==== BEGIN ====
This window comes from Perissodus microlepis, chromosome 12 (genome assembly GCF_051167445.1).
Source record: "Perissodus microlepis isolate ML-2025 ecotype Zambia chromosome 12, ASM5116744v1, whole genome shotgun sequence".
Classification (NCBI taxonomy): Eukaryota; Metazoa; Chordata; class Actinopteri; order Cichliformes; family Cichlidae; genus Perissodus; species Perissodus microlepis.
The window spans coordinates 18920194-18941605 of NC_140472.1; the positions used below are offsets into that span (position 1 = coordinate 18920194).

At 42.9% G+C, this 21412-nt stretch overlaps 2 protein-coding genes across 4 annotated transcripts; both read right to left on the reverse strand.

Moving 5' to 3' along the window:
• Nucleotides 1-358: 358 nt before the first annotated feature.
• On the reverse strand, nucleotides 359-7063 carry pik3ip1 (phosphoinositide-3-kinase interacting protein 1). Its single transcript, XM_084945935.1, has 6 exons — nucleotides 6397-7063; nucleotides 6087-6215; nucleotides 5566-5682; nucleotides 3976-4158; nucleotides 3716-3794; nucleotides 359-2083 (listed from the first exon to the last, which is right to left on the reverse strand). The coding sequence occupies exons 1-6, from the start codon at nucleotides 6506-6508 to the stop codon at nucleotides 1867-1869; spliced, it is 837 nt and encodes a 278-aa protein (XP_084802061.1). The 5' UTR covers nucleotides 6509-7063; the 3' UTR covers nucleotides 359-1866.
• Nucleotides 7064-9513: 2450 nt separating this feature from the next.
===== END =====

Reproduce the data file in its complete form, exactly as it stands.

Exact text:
This window comes from Perissodus microlepis, chromosome 12 (genome assembly GCF_051167445.1).
Source record: "Perissodus microlepis isolate ML-2025 ecotype Zambia chromosome 12, ASM5116744v1, whole genome shotgun sequence".
Classification (NCBI taxonomy): Eukaryota; Metazoa; Chordata; class Actinopteri; order Cichliformes; family Cichlidae; genus Perissodus; species Perissodus microlepis.
The window spans coordinates 18920194-18941605 of NC_140472.1; the positions used below are offsets into that span (position 1 = coordinate 18920194).

At 42.9% G+C, this 21412-nt stretch overlaps 2 protein-coding genes across 4 annotated transcripts; both read right to left on the reverse strand.

Moving 5' to 3' along the window:
• Nucleotides 1-358: 358 nt before the first annotated feature.
• On the reverse strand, nucleotides 359-7063 carry pik3ip1 (phosphoinositide-3-kinase interacting protein 1). Its single transcript, XM_084945935.1, has 6 exons — nucleotides 6397-7063; nucleotides 6087-6215; nucleotides 5566-5682; nucleotides 3976-4158; nucleotides 3716-3794; nucleotides 359-2083 (listed from the first exon to the last, which is right to left on the reverse strand). The coding sequence occupies exons 1-6, from the start codon at nucleotides 6506-6508 to the stop codon at nucleotides 1867-1869; spliced, it is 837 nt and encodes a 278-aa protein (XP_084802061.1). The 5' UTR covers nucleotides 6509-7063; the 3' UTR covers nucleotides 359-1866.
• Nucleotides 7064-9513: 2450 nt separating this feature from the next.